Mozilla has launched a petition — and will be releasing public education videos — to reform outdated copyright law in the EU
By Katharina Borchert
The internet is an unprecedented platform for innovation, opportunity and creativity. It’s where artists create; where coders and entrepreneurs build game-changing technology; where educators and researchers unlock progress; and where everyday people live their lives.
The internet brings new ideas to life everyday, and helps make existing ideas better. As a result, we need laws that protect and enshrine the internet as an open, collaborative platform.
But in the EU, certain laws haven’t caught up with the internet. Current copyright legal framework is outdated. It stifles opportunity and prevents — and in many cases, legally prohibits — artists, coders and everyone else from creating and innovating online. This framework was enacted before the internet changed the way we live. As a result, these laws clash with life in the 21st century.
Here are just a few examples of outdated copyright law in the EU:
It’s illegal to share a picture of the Eiffel Tower light display at night. The display is copyrighted, and tourists don’t have the artists’ express permission.
In some parts of the EU, making a meme is technically unlawful. There is no EU-wide fair use exception.
In some parts of the EU, educators can’t screen films or share teaching materials in the classroom due to restrictive copyright law.
It’s time our laws caught up with our technology. Now is the time to make a difference: This fall, the European Commission plans to reform the EU copyright framework.
Mozilla is calling on the EU Commission to enact reform. And we’re rallying and educating citizens to do the same. Today, Mozilla is launching a campaign to bring copyright law into the 21st century. Citizens can read and sign our petition here. When you add your name, you’re supporting three big reforms:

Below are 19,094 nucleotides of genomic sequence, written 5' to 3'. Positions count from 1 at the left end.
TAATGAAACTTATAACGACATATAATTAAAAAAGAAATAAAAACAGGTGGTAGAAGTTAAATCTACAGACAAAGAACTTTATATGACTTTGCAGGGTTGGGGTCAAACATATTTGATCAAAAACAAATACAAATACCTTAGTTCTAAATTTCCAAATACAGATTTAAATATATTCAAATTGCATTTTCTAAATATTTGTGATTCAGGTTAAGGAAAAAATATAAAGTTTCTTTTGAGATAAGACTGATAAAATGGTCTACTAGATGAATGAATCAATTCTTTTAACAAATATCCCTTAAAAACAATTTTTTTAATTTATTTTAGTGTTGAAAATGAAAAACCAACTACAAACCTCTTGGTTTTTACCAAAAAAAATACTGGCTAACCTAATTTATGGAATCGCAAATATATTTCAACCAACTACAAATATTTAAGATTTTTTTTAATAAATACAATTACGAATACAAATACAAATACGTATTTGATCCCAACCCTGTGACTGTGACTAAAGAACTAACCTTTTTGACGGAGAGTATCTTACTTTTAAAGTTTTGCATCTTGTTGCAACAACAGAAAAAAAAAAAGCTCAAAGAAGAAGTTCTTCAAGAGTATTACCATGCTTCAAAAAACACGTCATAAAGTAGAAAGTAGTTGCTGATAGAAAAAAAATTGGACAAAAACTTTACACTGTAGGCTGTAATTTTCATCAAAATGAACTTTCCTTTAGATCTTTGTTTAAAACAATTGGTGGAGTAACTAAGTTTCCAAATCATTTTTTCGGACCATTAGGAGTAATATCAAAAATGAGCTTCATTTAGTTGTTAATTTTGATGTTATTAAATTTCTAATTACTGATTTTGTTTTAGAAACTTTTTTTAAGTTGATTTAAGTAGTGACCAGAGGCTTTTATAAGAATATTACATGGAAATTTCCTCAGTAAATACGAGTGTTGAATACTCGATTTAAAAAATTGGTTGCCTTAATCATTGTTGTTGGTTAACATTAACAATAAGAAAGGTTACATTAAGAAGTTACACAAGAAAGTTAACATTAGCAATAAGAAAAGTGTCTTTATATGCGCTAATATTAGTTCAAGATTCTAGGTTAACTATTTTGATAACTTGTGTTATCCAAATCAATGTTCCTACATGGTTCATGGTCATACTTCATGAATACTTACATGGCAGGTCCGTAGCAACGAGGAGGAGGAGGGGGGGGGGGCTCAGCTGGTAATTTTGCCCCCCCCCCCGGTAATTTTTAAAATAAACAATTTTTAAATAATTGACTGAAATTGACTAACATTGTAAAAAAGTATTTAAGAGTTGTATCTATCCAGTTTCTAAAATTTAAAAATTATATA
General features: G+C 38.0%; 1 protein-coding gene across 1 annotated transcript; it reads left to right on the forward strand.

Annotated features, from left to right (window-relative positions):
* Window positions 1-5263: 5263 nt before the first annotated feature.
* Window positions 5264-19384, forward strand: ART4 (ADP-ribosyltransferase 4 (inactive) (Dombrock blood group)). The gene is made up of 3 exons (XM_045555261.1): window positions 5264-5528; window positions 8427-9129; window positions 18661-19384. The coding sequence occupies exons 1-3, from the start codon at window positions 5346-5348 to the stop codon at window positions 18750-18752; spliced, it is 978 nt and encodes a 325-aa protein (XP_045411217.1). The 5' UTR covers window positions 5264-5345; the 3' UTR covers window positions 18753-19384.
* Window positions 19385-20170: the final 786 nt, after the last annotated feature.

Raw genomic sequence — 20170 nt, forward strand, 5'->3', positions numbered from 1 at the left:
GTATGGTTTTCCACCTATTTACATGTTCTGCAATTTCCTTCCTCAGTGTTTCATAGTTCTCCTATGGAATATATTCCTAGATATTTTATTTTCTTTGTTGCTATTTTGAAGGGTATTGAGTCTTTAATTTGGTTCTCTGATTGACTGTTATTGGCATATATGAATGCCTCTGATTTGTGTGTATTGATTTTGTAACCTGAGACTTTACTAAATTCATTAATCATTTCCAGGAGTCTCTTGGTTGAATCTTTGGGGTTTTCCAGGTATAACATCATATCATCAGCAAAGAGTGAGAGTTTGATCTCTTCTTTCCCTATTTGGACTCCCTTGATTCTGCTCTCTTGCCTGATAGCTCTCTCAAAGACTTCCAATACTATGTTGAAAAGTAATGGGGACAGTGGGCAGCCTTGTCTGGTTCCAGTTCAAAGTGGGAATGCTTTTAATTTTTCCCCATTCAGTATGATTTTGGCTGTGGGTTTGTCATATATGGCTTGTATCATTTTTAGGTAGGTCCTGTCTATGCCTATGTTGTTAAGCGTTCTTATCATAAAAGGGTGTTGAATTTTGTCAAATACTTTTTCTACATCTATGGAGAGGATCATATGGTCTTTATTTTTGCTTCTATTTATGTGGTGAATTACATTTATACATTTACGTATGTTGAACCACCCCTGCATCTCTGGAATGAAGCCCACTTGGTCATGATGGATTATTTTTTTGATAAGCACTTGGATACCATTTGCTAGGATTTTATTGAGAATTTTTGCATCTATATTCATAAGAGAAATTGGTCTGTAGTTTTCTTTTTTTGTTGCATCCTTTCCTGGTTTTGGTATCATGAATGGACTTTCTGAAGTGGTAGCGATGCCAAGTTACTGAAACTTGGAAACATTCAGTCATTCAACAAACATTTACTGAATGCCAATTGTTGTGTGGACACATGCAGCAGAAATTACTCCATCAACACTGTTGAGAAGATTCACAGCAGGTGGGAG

- Update EU copyright law for the 21st century.
Copyright can be valuable in promoting education, research, and creativity — if it’s not out of date and excessively restrictive. The EU’s current copyright laws were passed in 2001, before most of us had smartphones. We need to update and harmonise the rules so we can tinker, create, share, and learn on the internet. Education, parody, panorama, remix and analysis shouldn’t be unlawful.
- Build in openness and flexibility to foster innovation and creativity.
Technology advances at a rapid pace, and laws can’t keep up. That’s why our laws must be future-proof: designed so they remain relevant in 5, 10 or even 15 years. We need to allow new uses of copyrighted works in order to expand growth and innovation. We need to build into the law flexibility — through a User Generated Content (UGC) exception and a clause like an open norm, fair dealing, or fair use — to empower everyday people to shape and improve the internet.
- Don’t break the internet.
A key part of what makes the internet awesome is the principle of innovation without permission — that anyone, anywhere, can create and reach an audience without anyone standing in the way. But that key principle is under threat. Some people are calling for licensing fees and restrictions on internet companies for basic things like creating hyperlinks or uploading content. Others are calling for new laws that would mandate monitoring and filtering online. These changes would establish gatekeepers and barriers to entry online, and would risk undermining the internet as a platform for economic growth and free expression.
At Mozilla, we’re committed to an exceptional internet. That means fighting for laws that make sense in the 21st century. Are you with us? Voice your support for modern copyright law in the EU and sign the petition today.